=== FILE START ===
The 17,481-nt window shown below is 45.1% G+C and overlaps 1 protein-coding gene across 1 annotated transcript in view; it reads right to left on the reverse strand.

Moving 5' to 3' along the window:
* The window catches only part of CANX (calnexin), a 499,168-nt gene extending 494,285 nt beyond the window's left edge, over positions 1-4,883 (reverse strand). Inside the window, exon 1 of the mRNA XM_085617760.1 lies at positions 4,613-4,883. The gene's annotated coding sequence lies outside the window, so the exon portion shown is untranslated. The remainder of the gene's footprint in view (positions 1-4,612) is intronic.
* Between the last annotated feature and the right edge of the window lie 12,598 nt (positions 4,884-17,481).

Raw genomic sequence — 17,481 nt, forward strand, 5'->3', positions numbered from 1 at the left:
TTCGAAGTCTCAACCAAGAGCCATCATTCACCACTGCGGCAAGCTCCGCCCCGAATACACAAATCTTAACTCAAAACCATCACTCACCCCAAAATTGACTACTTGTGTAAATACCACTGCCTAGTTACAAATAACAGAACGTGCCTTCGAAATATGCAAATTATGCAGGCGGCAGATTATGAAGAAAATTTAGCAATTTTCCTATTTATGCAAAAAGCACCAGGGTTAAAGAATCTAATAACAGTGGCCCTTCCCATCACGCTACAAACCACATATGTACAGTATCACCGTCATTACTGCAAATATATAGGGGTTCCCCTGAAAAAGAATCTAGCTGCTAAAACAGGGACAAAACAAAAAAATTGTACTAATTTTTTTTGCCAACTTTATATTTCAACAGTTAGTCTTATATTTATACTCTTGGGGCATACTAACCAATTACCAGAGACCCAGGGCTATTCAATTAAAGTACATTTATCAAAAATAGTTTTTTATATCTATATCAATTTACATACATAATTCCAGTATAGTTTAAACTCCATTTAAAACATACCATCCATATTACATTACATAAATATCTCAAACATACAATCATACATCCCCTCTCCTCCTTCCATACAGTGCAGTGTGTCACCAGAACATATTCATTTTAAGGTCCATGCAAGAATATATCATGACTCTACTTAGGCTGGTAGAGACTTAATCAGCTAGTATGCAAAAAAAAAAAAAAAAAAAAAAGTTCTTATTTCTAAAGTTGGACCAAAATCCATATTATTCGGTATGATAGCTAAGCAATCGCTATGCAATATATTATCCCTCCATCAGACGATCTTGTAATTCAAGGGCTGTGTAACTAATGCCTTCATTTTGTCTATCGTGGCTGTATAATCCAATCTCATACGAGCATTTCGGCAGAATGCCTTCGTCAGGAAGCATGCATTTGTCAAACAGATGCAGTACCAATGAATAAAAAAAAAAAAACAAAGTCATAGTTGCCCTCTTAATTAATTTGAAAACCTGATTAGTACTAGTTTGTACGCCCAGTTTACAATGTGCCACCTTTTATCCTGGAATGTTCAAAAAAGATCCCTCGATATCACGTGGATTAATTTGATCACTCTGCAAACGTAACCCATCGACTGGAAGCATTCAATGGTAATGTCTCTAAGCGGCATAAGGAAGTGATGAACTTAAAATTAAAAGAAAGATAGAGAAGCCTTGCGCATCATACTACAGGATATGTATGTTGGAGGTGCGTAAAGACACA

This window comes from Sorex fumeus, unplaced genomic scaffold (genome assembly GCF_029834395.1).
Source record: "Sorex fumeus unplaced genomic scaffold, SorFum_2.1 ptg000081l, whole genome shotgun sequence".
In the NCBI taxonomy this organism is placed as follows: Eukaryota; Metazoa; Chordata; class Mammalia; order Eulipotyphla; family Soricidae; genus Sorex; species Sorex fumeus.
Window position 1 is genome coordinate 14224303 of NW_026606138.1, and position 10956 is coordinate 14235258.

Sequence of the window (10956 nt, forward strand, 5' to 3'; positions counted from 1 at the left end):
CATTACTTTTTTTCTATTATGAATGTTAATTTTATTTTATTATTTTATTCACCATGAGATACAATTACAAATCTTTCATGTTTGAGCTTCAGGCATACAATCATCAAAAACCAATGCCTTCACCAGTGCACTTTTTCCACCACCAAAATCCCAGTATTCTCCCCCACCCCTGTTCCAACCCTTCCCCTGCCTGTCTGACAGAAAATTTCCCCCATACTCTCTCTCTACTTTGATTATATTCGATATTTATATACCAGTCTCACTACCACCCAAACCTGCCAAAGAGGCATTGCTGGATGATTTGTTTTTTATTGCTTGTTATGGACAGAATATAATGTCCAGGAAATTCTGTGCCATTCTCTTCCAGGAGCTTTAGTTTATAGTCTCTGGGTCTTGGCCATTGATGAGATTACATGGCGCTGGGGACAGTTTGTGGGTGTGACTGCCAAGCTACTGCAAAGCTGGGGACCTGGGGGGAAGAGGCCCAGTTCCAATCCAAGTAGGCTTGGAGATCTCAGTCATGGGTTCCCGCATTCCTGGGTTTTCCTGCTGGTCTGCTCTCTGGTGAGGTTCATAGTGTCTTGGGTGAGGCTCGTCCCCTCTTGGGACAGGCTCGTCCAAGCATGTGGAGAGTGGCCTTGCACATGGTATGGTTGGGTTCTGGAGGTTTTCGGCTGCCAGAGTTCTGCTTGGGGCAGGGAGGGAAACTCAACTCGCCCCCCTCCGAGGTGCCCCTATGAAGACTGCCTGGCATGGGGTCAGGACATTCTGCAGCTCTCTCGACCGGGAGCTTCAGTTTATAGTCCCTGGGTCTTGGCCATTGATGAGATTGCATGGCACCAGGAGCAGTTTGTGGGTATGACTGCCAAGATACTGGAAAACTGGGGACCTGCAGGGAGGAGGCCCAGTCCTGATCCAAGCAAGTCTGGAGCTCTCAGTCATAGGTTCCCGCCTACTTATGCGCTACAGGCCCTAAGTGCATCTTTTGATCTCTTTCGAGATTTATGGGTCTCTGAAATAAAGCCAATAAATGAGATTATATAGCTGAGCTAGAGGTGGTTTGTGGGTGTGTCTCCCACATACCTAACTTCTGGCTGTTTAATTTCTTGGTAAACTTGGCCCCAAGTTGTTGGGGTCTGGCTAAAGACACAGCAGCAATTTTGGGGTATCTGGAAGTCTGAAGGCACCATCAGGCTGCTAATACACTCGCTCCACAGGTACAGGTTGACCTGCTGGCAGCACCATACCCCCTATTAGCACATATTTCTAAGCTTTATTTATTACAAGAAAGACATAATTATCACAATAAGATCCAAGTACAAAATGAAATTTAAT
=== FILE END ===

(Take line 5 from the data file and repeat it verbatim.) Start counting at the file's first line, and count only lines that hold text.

Raw genomic sequence — 17,481 nt, forward strand, 5'->3', positions numbered from 1 at the left: